Anniversary

Content Tabs

100 Years of Swiss Youth Hostels

  • 1900 to 1924: History

    Shortly after the turn of the 19th century, many young people have very little free time or money. Communal hiking, singing and dancing in the great outdoors offer an inexpensive entertainment option, regardless of the presence of adults.

  • 1924 to 1932: Founding years

    After the First World War, young people became increasingly enthusiastic about hiking with their peers. Parents and teachers start to become concerned. They wonder if family ties are being torn apart, authority lost and if a willingness to work is diminishing.

  • 1930 to 1938: Economic crisis, spiritual national defence, fascism

    The 1930s are characterised by unemployment, fear of war and spiritual national defence. Nevertheless, the youth hostels expand their network and defy the economic realities, sometimes thanks to a huge amount of luck, sometimes thanks to great courage.

  • 1939 to 1947: Wartime and reconstruction

    With the outbreak of war in the summer of 1939, the influx of visitors to the youth hostels dramatically declines. Instead of young guests from abroad, soldiers on active duty are now sleeping in large dormitories.

  • 1947 to 1959: Recovery and professionalisation

    After the war, the world is slowly recovering and international ties are rekindled. After significant growth up to 1938, the number of youth hostels is steadily decreasing.

  • 1960 to 1970: The dawn of the youth

    The 1960s are marked by an economic boom and young people seeking more freedom. The youth hostels are facing competitive pressure for the first time.

  • 1970 to 1980: Backpackers discover Switzerland

    Now even young people can afford long-distance trips; everything is cheaper and almost everyone has enough work. The world seems to be open to everyone, especially the American boys and Canadian girls travelling on a budget.

  • 1980 to 1990: Research into youth tourism

    When looking for sponsorship, questions of image come to the fore. Are the youth hostels keeping up with the times and what do potential guests think of them?

  • 1990 to 1999: Restructuring and realignment

    The Swiss Youth Hostels have to find their way in the globalised world and are exposed to competition and newly sensitised guests from all over the world. Financially, things are getting tight.

  • 2000 to 2010: Repositioning and image adjustment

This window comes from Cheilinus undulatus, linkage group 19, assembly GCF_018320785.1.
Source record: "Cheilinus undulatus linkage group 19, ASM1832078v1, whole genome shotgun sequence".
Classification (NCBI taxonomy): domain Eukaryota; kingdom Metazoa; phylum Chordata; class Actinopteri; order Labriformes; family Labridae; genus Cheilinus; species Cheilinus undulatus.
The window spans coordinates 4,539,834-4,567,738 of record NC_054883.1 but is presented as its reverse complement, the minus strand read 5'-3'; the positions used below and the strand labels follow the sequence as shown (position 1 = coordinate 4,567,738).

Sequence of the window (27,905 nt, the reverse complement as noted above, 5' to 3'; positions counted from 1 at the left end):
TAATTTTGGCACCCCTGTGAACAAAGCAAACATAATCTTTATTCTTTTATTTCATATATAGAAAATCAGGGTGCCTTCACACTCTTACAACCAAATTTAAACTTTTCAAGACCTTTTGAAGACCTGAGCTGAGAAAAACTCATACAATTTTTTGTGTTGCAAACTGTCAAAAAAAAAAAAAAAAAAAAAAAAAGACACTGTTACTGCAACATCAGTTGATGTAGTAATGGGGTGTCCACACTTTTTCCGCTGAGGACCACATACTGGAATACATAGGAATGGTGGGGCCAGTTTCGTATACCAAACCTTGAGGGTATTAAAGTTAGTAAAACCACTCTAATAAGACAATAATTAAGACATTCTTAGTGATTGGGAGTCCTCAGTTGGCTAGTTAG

Who is not familiar with the Swiss Youth Hostels? Hardly anyone. One in three Swiss citizens knows what is being talked about when they are asked about the hostels that are affectionately known as “jugis”. They are a national symbol.

  • 2010 to 2019: Strategic Sustainability

    From 2010, the youth hostels start harvesting sunshine from their roofs. As part of the Swiss Youth Hostels’ sustainability strategy, numerous renewable energy projects are implemented from the second decade of the 2000s onwards.

  • From 2020: Years of the pandemic and a new start

    In 2020/2021, the COVID-19 pandemic brings international travel to an almost complete standstill. Stay-at-home orders and travel bans for school parties and groups within Switzerland push the Swiss Youth Hostels to the limits of their economic viability.

Our network over the years

1926 – Founding years

Number of youth hostels:       80
Number of beds: -
Number of visitors: 5'076
Domestic guests: -
Foreign guests: -

1938 – Crisis and fascism

Number of youth hostels:       208
Number of beds: 7,450
Number of visitors: 104,949
Domestic guests: 90,087 (85.8%)
Foreign guests: 14,862 (14.2%)

1945 – Wartime and reconstruction

Number of youth hostels:       168
Number of beds: 8,292
Number of visitors: 75,431
Domestic guests: 75,418 (100%)
Foreign guests: 13
Military personnel: 9'093
Refugee children: 6'055

1950 – Recovery and professionalisation

Number of youth hostels:       165
Number of beds: 8'920
Number of visitors: 131’519
Domestic guests: 89'479 (68%)
Foreign guests: 42'040 (32%)

1960 – The dawn of youth

Number of youth hostels:       141
Number of beds: 9,437
Number of visitors: 256,149
Domestic guests: 116,696 (45.6%)
Foreign guests: 139,453 (54.4%)

1970 – The backpackers arrive

Number of youth hostels:       116
Number of beds: 8,489
Number of visitors: 318,552
Domestic guests: 116,605 (36.6%)
Foreign guests: 201,947 (63.4%)

1980 – Youth tourism

Number of youth hostels:       99
Number of beds: 8,750
Number of visitors: 396,884 
Domestic guests: 152,054 (38.3%)
Foreign guests: 244,830 (61.7%)

1991 – Restructuring

Number of youth hostels:       84
Number of beds: 7,893
Number of visitors: 508,704 
Domestic guests: 185,008 (36.4%) 
Foreign guests: 323,696 (63.6%)

2000 – Repositioning

Number of youth hostels:       63
Number of beds: 6,295
Number of visitors: 434,956
Domestic guests: 228,432 (52.5%)
Foreign guests: 206,524 (47.5%)

2010 – Image correction

Number of youth hostels:       57
Number of beds: 6,411
Number of visitors: 475,890
Domestic guests: 277,922 (58.4%)
Foreign guests: 197,968 (41.6%)

2020 – Strategic sustainability

Number of youth hostels:       52
Number of beds: 6,198
Number of visitors: 231,088
Domestic guests: 200,281 (86.7%)
Foreign guests: 30,807 (13.3%)

2023 – Pandemic and restart

Number of youth hostels:       49
Number of beds: 6,034
Number of visitors: 437,581
Domestic guests: 315,544 (72.1%)
Foreign guests: 122,037 (27.9%)

50 years of the Swiss Foundation for Social Tourism

History of the Swiss Foundation for Social Tourism

The Swiss Foundation for Social Tourism achieves its goal by building and furnishing youth hostels for young people, schools and families. You can find out more about the history of SSST here.

Generations of youth hostels

The architecture of Swiss Youth Hostels changes over time and is constantly adapting to new needs. Find out exactly how and which trends have played an important role here.